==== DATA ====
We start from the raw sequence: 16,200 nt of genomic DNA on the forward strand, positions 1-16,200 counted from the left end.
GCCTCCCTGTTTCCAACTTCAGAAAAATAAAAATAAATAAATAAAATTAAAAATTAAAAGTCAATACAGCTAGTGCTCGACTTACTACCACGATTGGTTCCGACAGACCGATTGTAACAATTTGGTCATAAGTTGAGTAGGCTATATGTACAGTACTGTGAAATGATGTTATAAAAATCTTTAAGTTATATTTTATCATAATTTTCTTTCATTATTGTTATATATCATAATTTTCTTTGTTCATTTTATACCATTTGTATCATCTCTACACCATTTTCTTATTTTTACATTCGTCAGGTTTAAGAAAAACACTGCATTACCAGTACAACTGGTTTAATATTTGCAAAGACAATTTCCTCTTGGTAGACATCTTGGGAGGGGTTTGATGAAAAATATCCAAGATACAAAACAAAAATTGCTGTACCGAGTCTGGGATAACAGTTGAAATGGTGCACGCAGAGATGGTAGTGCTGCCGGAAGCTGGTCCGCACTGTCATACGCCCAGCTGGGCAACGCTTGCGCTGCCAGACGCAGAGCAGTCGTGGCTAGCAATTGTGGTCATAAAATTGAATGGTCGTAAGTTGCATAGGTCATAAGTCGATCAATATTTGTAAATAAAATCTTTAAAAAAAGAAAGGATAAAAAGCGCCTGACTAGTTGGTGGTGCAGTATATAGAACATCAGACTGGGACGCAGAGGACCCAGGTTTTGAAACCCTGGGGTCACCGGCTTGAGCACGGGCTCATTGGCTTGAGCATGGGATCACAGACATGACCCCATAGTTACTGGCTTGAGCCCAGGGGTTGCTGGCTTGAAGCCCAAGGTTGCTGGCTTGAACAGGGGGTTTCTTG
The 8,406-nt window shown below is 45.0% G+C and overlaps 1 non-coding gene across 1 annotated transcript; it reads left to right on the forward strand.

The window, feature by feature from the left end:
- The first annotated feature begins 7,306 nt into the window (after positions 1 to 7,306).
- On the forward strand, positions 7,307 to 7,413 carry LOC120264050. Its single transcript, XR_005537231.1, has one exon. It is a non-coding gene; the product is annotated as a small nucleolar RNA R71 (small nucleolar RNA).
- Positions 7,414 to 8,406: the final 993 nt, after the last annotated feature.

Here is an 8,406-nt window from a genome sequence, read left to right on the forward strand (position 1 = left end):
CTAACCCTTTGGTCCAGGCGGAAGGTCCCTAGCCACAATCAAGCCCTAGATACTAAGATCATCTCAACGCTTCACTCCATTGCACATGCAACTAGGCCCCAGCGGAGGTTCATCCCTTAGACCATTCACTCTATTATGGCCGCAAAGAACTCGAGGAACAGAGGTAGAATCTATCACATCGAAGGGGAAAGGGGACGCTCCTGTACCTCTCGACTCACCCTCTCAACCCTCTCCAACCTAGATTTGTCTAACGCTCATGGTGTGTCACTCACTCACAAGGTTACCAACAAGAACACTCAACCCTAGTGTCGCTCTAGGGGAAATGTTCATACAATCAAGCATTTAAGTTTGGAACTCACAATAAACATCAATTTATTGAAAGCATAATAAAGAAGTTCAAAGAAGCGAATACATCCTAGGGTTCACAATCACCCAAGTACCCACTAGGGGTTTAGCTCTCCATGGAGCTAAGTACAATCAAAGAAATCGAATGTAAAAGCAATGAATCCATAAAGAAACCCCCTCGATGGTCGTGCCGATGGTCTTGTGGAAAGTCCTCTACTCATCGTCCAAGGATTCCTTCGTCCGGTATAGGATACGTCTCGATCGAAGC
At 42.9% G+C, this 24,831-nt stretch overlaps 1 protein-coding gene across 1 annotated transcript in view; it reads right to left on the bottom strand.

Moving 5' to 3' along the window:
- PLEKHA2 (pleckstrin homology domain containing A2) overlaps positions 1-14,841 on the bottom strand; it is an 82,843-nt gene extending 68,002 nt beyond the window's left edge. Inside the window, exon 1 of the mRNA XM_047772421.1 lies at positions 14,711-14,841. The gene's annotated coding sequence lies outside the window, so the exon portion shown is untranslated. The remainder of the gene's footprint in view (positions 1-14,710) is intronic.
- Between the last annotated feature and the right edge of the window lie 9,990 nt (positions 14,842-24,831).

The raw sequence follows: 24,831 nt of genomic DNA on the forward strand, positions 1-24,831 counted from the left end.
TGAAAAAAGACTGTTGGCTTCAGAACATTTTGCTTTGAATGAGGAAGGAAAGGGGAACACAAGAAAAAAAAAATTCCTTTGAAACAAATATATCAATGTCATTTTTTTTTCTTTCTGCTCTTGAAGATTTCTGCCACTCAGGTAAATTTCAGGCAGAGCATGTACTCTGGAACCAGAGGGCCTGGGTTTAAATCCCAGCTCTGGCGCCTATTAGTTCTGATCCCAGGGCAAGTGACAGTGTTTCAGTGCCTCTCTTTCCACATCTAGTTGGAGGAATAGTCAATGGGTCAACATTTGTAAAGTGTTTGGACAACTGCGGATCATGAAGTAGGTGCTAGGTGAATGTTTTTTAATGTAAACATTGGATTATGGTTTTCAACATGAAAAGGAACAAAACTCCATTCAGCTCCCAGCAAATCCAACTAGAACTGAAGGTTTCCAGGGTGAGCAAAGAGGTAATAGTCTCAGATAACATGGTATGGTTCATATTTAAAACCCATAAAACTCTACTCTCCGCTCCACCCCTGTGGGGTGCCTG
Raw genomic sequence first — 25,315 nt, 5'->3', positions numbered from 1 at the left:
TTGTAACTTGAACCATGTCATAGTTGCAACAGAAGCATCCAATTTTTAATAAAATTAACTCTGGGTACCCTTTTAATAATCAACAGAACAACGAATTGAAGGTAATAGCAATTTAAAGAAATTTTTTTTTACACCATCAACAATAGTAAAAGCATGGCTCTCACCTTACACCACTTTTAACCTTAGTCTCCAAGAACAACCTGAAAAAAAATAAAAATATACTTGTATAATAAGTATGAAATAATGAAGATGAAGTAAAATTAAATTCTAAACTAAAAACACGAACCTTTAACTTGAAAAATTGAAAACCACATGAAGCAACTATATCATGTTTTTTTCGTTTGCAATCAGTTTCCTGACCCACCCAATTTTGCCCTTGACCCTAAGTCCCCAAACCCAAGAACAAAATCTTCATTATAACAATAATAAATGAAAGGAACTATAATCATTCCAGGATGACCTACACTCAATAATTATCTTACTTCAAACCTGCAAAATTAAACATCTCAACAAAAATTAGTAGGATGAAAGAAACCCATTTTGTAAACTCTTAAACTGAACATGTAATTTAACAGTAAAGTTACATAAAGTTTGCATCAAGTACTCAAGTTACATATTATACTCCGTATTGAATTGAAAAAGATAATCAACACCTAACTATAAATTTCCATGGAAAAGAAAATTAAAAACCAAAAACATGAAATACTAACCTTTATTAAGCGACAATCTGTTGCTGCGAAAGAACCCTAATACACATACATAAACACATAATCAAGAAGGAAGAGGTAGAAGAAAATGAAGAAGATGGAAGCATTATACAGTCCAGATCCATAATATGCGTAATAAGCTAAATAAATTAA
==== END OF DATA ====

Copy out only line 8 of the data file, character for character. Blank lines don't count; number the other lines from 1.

Here is an 8,406-nt window from a genome sequence, read left to right on the forward strand (position 1 = left end):